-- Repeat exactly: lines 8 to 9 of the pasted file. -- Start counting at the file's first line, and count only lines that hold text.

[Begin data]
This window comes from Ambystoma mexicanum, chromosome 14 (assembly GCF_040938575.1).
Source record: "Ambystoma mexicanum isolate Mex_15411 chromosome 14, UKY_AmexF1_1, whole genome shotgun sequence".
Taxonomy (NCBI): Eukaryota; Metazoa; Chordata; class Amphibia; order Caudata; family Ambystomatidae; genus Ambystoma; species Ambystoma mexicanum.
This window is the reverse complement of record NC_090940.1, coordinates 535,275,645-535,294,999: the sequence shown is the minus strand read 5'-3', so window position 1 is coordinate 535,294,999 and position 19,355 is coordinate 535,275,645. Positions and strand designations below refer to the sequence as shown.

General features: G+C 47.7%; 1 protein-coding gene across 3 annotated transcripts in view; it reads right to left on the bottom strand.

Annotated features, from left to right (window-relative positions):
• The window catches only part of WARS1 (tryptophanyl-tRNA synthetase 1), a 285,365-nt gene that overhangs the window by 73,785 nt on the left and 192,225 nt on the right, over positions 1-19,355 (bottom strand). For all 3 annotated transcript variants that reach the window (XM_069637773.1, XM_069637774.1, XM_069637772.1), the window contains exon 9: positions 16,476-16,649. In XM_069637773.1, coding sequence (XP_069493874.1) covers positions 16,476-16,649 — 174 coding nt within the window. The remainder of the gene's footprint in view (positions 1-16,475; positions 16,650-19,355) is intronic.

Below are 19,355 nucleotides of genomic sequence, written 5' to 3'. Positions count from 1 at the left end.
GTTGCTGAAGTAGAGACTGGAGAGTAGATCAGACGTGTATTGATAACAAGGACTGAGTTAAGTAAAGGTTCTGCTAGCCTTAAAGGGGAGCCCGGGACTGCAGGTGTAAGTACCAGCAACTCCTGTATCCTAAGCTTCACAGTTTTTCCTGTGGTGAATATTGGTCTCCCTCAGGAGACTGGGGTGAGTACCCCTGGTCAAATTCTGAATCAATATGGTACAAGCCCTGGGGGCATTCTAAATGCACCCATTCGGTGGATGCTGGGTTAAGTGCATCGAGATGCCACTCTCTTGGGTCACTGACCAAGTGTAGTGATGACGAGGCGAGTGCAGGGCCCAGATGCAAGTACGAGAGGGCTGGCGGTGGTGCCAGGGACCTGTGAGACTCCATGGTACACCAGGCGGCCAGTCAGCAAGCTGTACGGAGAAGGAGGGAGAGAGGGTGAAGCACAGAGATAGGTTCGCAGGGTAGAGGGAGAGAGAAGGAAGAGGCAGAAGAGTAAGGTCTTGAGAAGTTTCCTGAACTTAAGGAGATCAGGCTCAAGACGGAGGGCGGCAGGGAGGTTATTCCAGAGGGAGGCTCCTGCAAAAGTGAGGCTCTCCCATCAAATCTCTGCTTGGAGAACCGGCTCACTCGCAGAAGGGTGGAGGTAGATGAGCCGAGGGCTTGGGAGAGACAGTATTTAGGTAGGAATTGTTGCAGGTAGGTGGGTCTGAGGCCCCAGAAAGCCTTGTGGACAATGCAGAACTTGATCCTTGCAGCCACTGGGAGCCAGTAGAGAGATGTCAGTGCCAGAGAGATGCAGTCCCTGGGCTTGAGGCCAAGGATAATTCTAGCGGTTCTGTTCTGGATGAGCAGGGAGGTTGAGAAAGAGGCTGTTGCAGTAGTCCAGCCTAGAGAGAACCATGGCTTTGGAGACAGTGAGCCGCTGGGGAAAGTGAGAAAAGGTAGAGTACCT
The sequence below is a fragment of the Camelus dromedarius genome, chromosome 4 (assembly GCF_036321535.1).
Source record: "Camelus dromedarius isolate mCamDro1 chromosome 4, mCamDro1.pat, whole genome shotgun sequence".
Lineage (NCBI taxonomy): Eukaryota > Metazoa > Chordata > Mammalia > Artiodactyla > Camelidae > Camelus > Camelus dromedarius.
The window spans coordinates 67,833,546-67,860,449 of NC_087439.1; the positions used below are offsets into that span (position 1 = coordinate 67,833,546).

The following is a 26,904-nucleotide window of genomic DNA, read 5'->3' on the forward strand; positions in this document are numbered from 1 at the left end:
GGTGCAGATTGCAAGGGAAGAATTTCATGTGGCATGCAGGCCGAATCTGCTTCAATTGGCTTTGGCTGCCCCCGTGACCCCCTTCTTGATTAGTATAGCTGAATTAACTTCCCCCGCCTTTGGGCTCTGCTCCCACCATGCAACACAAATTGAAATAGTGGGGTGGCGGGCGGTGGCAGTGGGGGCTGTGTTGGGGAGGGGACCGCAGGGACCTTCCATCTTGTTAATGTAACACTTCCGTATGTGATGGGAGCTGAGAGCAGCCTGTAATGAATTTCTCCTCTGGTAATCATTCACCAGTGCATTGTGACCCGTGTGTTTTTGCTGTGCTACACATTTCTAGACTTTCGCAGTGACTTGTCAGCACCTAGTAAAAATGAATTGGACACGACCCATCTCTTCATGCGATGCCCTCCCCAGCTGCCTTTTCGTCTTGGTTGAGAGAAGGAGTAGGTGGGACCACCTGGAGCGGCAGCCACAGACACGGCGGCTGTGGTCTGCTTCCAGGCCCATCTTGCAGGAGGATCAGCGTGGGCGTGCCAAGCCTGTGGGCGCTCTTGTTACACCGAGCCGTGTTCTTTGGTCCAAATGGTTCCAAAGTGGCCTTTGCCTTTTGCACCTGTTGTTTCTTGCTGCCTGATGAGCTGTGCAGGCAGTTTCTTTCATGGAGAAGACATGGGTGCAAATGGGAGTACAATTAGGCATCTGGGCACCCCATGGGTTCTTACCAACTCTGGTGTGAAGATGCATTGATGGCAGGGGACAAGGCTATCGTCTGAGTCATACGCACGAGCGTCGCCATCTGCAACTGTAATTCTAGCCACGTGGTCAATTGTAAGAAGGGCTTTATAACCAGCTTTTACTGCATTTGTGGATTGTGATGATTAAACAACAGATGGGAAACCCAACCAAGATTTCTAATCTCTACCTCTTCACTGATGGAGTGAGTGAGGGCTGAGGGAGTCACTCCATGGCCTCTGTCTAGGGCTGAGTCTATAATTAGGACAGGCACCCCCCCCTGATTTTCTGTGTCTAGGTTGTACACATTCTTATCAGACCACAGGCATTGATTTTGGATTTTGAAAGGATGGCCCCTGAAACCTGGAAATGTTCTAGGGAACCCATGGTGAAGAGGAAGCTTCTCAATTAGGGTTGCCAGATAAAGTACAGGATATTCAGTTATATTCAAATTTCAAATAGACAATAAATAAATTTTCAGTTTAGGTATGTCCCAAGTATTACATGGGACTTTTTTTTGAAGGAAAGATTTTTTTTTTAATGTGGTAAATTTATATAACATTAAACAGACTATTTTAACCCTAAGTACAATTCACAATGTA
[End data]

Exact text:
Below are 19,355 nucleotides of genomic sequence, written 5' to 3'. Positions count from 1 at the left end.
GTTGCTGAAGTAGAGACTGGAGAGTAGATCAGACGTGTATTGATAACAAGGACTGAGTTAAGTAAAGGTTCTGCTAGCCTTAAAGGGGAGCCCGGGACTGCAGGTGTAAGTACCAGCAACTCCTGTATCCTAAGCTTCACAGTTTTTCCTGTGGTGAATATTGGTCTCCCTCAGGAGACTGGGGTGAGTACCCCTGGTCAAATTCTGAATCAATATGGTACAAGCCCTGGGGGCATTCTAAATGCACCCATTCGGTGGATGCTGGGTTAAGTGCATCGAGATGCCACTCTCTTGGGTCACTGACCAAGTGTAGTGATGACGAGGCGAGTGCAGGGCCCAGATGCAAGTACGAGAGGGCTGGCGGTGGTGCCAGGGACCTGTGAGACTCCATGGTACACCAGGCGGCCAGTCAGCAAGCTGTACGGAGAAGGAGGGAGAGAGGGTGAAGCACAGAGATAGGTTCGCAGGGTAGAGGGAGAGAGAAGGAAGAGGCAGAAGAGTAAGGTCTTGAGAAGTTTCCTGAACTTAAGGAGATCAGGCTCAAGACGGAGGGCGGCAGGGAGGTTATTCCAGAGGGAGGCTCCTGCAAAAGTGAGGCTCTCCCATCAAATCTCTGCTTGGAGAACCGGCTCACTCGCAGAAGGGTGGAGGTAGATGAGCCGAGGGCTTGGGAGAGACAGTATTTAGGTAGGAATTGTTGCAGGTAGGTGGGTCTGAGGCCCCAGAAAGCCTTGTGGACAATGCAGAACTTGATCCTTGCAGCCACTGGGAGCCAGTAGAGAGATGTCAGTGCCAGAGAGATGCAGTCCCTGGGCTTGAGGCCAAGGATAATTCTAGCGGTTCTGTTCTGGATGAGCAGGGAGGTTGAGAAAGAGGCTGTTGCAGTAGTCCAGCCTAGAGAGAACCATGGCTTTGGAGACAGTGAGCCGCTGGGGAAAGTGAGAAAAGGTAGAGTACCT